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Anaphylactic Shock

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By Marianne Belleza, R.N.

Kaye went on a picnic with her friends at the beach. Everyone brought food and shared them for lunch. Moments after biting off a chunk of sandwich, Kaye went dizzy and complained of severe shortness of breath. IT turned out that the sandwich is a peanut butter and jelly ensemble, and Kaye is allergic to peanuts. She was immediately rushed to the emergency department and was diagnosed with anaphylactic shock.

Table of Contents

What is Anaphylactic Shock?

Anaphylactic shock occurs rapidly and is life-threatening.

  • Anaphylactic shock is a systemic, type I hypersensitivity reaction that often has fatal consequences.
  • Anaphylaxis causes the immune system to release a flood of chemicals that can cause a person to go into shock.


Anaphylaxis occurs in an individual after reexposure to an antigen to which that person has produced a specific IgE antibody.

  • Reexposure. Upon reexposure to the sensitized allergen, the allergen may cross-link the mast cell or basophil surface-bound allergen-specific IgE resulting in cellular degranulation as well as de novo synthesis of mediators.
  • Binding. Immunoglobulin E (IgE) binds to the antigen (the foreign material that provokes the allergic reaction).
  • Activation. Antigen-bound IgE then activates FcεRI receptors on mast cells and basophils.
  • Inflammatory mediators release. This leads to the release of inflammatory mediators such as histamine.
  • Histamine release. Many of the signs and symptoms of anaphylaxis are attributable to binding of histamine to its receptors; binding to H1 receptors mediates pruritus, rhinorrhea, tachycardia, and bronchospasm.
  • Prostaglandin D2. Prostaglandin D2 mediates bronchospasm and vascular dilatation, principle manifestations of anaphylaxis.
  • Leukotriene C4. Leukotriene C4 is converted into LTD4 and LTE4, mediators of hypotension, bronchospasm, and mucous secretion during anaphylaxis in addition to acting as chemotactic signals for eosinophils and neutrophils.

Statistics and Incidences

Anaphylaxis occurs worldwide and in different ages.

  • Worldwide, 0.05–2% of the population is estimated to experience anaphylaxis at some point in life.
  • It occurs most often in young people and females.
  • Of people who go to a hospital with anaphylaxis in the United States about 0.3% die.
  • According to a peer-reviewed study, anaphylaxis very likely occurs in nearly 1 in 50 Americans (1.6%).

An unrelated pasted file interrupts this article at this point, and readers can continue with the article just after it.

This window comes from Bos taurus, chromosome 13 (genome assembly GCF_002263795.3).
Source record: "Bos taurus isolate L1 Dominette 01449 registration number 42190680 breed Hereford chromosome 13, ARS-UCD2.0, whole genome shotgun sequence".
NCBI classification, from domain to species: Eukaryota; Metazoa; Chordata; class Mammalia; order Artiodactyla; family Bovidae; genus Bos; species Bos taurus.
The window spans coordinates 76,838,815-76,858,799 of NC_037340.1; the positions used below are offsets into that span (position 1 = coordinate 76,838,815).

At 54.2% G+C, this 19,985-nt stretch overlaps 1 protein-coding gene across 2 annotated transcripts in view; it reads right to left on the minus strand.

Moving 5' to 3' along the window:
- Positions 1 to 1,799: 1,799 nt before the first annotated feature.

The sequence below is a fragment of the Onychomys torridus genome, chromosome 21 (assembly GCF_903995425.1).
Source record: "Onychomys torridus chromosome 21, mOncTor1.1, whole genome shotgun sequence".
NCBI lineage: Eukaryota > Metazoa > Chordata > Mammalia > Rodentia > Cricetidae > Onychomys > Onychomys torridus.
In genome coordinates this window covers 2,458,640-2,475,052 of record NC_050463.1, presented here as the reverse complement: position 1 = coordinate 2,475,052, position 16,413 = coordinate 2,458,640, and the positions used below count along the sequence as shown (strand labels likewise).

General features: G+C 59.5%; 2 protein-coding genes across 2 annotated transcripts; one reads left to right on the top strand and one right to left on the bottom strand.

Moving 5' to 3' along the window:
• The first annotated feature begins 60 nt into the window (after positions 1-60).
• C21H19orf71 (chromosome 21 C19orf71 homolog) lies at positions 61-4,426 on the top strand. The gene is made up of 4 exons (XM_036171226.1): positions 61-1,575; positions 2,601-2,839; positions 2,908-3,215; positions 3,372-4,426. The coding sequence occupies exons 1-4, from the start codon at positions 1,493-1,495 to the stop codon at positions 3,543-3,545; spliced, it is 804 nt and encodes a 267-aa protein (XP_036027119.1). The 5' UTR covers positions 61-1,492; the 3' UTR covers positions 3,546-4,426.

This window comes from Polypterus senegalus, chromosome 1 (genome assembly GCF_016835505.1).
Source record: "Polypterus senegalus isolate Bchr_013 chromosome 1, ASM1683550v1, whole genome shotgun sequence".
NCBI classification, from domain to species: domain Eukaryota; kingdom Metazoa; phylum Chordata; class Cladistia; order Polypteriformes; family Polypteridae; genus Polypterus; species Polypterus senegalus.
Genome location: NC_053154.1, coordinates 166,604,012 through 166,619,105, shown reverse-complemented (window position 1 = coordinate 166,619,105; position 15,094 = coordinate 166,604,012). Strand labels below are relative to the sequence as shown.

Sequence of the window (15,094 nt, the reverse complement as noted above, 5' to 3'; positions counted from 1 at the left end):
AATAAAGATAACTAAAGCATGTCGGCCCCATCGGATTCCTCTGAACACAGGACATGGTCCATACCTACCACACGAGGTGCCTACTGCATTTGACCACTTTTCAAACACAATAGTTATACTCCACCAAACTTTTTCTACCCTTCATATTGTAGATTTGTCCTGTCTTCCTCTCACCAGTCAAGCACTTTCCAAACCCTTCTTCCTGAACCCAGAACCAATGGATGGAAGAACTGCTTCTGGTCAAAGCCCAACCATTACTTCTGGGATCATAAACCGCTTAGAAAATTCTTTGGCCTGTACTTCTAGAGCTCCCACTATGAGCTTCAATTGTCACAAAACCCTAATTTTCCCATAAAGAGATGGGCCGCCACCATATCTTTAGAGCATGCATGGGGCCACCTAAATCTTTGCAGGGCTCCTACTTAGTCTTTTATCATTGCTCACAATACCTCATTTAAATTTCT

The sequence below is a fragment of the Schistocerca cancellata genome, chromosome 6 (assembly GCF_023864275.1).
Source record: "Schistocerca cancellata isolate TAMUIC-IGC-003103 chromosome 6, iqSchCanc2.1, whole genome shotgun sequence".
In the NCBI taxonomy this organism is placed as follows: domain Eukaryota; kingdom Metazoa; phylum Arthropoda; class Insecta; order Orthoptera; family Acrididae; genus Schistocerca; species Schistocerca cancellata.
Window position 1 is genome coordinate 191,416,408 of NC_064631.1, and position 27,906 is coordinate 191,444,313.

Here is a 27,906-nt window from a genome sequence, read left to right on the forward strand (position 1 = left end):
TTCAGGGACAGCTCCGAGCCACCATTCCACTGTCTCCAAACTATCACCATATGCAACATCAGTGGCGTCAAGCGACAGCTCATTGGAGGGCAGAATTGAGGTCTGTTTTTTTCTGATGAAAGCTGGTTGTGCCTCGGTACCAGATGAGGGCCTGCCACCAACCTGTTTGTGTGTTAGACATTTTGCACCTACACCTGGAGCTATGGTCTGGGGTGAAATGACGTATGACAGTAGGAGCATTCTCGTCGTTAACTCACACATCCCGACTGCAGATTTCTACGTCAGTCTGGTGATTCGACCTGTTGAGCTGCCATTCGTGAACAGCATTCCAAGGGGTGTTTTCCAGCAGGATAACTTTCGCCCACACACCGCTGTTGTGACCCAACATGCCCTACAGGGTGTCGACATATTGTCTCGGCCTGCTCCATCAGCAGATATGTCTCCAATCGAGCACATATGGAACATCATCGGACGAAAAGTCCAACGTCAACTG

• Researchers also found that 13% of cases of anaphylaxis occur at hospitals or clinics, 6.4% at a relative’s or a friend’s home, 6.1% in the workplace, 6.1% in the restaurant, and 2.6% at school.


Allergy symptoms aren’t usually life-threatening, but a severe allergic reaction can lead to anaphylaxis.

  • Food allergies. The most common anaphylaxis triggers in children are food allergies, such as to peanuts, and tree nuts, fish, shellfish and milk.
  • Medication allergies. Certain medications, including antibiotics, aspirin and other over-the-counter pain relievers, and the intravenous (IV) contrast used in some imaging tests.
  • Insect allergies. Stings from bees, yellow jackets, wasps, hornets and fire ants.
  • Latex allergy. Latex allergy develops after many previous exposures to latex.

Clinical Manifestations

An anaphylactic reaction produces the following symptoms:

  • Anxiety. The first symptoms usually include a feeling of impending doom or fright.
  • Skin reactions. Skin reactions such as hives, itching, and flushed or pale skin follow.
  • Shortness of breath. Constriction of the airways and a swollen tongue or throat could cause wheezing and troubled breathing.
  • Hypotension. A low blood pressure occurs as one of the major symptoms of shock.
  • Tachycardia. The heart compensates through pumping faster and trying to deliver blood to all body systems.
  • Dizziness. The patient may feel dizzy which could lead to fainting.


Because anaphylactic shock occurs in patients already exposed to an antigen and who have developed antibodies to it, it can often be prevented.

  • Avoid exposure to allergens. Teach the patient to avoid exposure to known allergens, may it be food, drug, or an insect bite.